Top 10 Daffodils for Spring
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Special to Road Trips for Gardeners
By the National Garden Bureau
Yellow trumpet daffodils are far and away the world’s most popular style of daffodils. But why stop there when the daffodil world has so much …

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Florilegium Exhibition

Submitted by on June 30, 2014 – 8:39 am4 Comments
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creger-kathyThe Eloise Butler Wildflower Garden Florilegium Exhibition opens with a reception from 6:30 to 8 p.m. August 14, 2014, in the Doty Board Room of the Minneapolis Central Library, 300 Nicollet Mall, Minneapolis, Minnesota.

What’s a florilegium, a Road Trips Gardener may ask. This one, a project to provide a visual historical record of the garden’s flora, is a partnership between the wildflower garden and the Minnesota School of Botanical Art, begun in 2010. This exhibition will include 48 paintings of the plants that grow there by students and instructors of The Minnesota School of Botanical Art.

All paintings accepted into the florilegium — on display in the library’s Cargill Hall through October 15, 2014 — will be donated to the Minneapolis Park & Recreation Board for display purposes and for use in providing educational programs and services to the community.

A lecture on the history of the garden and botanical art is set for 1 p.m. September 6, 2014, in the library, presented by Susan Wilkins, curator of the garden, and Marilyn Garber, founder of botanical art school.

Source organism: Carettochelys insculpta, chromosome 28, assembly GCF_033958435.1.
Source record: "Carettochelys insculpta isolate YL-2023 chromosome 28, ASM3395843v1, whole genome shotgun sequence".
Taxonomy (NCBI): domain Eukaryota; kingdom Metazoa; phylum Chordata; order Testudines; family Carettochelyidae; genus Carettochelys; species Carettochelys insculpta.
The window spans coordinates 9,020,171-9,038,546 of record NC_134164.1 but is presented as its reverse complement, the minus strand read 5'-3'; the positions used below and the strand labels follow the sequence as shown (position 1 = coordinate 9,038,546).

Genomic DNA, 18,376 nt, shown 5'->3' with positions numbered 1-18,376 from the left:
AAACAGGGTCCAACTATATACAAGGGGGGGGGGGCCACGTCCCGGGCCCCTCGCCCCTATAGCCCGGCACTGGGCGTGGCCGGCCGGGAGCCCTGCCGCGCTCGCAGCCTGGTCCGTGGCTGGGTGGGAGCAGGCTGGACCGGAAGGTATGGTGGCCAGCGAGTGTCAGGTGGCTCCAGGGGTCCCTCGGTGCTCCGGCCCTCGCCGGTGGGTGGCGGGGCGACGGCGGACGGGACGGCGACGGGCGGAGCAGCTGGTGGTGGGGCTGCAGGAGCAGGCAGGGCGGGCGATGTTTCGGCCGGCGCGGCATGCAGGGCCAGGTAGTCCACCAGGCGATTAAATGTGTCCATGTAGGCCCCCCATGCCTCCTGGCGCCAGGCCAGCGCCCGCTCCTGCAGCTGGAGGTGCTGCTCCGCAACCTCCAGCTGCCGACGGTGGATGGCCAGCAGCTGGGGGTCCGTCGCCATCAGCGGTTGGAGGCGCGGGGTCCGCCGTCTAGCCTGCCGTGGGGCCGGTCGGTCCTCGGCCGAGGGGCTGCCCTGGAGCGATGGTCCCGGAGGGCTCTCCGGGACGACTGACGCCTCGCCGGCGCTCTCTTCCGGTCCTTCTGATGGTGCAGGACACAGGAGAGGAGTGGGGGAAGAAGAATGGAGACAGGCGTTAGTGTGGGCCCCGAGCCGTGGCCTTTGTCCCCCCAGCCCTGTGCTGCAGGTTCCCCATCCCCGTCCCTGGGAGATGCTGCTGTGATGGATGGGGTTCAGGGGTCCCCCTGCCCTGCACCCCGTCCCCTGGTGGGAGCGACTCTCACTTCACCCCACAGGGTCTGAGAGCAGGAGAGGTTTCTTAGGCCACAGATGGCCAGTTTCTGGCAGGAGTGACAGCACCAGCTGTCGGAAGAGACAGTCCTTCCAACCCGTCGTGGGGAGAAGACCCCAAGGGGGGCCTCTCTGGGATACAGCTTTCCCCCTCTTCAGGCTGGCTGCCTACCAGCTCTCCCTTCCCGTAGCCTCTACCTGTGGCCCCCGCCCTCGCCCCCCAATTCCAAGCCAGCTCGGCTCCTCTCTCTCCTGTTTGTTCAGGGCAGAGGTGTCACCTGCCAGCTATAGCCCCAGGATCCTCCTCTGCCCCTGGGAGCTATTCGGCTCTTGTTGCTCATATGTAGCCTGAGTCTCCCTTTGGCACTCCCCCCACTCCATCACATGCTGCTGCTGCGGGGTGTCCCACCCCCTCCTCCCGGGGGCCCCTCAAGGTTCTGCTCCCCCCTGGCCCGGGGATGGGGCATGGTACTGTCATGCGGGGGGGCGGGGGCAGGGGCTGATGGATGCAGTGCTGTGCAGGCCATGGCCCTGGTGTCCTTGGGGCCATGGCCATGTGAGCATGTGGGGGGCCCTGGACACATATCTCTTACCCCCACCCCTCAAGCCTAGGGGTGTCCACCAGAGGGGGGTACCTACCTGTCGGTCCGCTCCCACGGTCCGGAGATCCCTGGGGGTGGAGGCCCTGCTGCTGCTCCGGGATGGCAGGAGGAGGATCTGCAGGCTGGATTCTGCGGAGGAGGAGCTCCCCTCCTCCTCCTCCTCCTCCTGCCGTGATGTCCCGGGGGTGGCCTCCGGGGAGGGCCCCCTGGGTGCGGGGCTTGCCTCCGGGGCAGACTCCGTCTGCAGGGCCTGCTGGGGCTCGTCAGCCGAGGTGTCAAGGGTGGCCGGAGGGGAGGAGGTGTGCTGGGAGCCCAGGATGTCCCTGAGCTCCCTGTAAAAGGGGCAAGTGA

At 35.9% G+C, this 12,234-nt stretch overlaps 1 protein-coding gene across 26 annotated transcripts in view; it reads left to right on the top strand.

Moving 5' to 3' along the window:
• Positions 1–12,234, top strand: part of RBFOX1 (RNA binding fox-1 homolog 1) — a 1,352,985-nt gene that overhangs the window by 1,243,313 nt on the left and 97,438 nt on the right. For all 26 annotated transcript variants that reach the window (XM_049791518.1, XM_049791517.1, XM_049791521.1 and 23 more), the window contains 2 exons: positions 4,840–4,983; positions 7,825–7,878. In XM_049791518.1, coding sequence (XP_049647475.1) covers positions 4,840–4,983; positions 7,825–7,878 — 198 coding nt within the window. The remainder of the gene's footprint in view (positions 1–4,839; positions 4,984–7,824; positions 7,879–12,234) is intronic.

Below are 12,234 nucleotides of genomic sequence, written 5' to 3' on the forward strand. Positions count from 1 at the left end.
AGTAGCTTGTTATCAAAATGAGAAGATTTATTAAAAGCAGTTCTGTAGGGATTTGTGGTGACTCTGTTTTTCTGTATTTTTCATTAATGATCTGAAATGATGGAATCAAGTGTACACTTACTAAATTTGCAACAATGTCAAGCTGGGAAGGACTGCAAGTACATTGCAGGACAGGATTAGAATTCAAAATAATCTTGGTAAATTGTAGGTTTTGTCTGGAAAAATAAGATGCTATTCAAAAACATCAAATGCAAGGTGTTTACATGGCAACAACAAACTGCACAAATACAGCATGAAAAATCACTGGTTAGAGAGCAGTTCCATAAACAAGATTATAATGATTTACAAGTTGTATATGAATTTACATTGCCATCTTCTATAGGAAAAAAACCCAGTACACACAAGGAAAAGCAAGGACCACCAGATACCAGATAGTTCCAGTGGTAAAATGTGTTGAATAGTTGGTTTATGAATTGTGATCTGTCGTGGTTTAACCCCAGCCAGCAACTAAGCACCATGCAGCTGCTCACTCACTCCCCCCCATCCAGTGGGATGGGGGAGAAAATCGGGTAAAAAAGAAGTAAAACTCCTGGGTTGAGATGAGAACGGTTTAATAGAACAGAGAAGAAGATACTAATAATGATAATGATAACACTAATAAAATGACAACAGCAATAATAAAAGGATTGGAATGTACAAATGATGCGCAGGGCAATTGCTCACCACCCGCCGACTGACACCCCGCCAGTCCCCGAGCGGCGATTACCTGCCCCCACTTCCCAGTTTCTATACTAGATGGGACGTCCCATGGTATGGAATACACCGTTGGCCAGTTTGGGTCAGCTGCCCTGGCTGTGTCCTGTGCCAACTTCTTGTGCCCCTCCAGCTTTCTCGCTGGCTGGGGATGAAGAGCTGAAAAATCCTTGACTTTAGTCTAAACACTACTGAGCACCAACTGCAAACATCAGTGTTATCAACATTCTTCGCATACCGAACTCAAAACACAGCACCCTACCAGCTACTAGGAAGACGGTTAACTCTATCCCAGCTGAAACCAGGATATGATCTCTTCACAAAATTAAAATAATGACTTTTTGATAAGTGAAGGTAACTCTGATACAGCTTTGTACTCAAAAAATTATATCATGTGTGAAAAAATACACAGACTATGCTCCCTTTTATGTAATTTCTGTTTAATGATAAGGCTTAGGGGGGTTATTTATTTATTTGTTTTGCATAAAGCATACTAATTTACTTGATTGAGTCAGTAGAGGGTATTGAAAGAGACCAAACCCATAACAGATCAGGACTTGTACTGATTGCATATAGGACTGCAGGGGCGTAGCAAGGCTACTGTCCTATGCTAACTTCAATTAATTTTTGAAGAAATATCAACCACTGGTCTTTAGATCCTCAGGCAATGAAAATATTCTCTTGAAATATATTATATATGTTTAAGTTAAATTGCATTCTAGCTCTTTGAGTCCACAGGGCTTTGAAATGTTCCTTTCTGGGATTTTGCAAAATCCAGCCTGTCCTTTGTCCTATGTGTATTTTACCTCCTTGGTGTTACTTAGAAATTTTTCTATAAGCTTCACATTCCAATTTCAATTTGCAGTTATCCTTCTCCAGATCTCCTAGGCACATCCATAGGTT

The 15-acre garden is the oldest public wildflower garden in the nation. Its legacy dates back to 1907 when Minneapolis botanist Eloise Butler and botany teachers successfully petitioned the Mineeapolis Park & Recreation Board to create a natural botanic garden to preserve native flora as the city grew. Three acres of bog, meadow and hillside were fenced off and the Wild Botanic Garden opened April 27, 1907.

The Garden, located at Theodore Wirth Parkway and Glenwood Avenue, Minneapolis, Minnesota, is home to over 500 plant species and 130 bird species. It provides 60,000 visitors annually with seasonal displays of native wildflowers in woodland, wetland and prairie areas. Each area creates a different habitat that fosters different types of plants, animals and birds. It’s open from 7:30 a.m. until one hour before sunset from mid-April through October 15 each year.

(Image by Kathy Creger of New England Aster courtesy of American Society of Botanical Artists)

4 Comments »

  • If you had not written this post I would have never learned what florilegium meant! I truly love flowers of any kind and I am particularly “crazy” for botanical art and pottery. Lovely post.

  • noel says:

    It sounds like a winning combination of beautiful butterflies and wildflowers, would love to visit and photograph some day.

  • I love these kind of exhibitions. If I was anywhere nearby, I would definitely attend.

  • I’m very fond of botanical art. However, I admit that I didn’t know there was actually a name for it. I won’t be able to be in Minneapolis in August, but if I were there, this is definitely something I’d want to visit.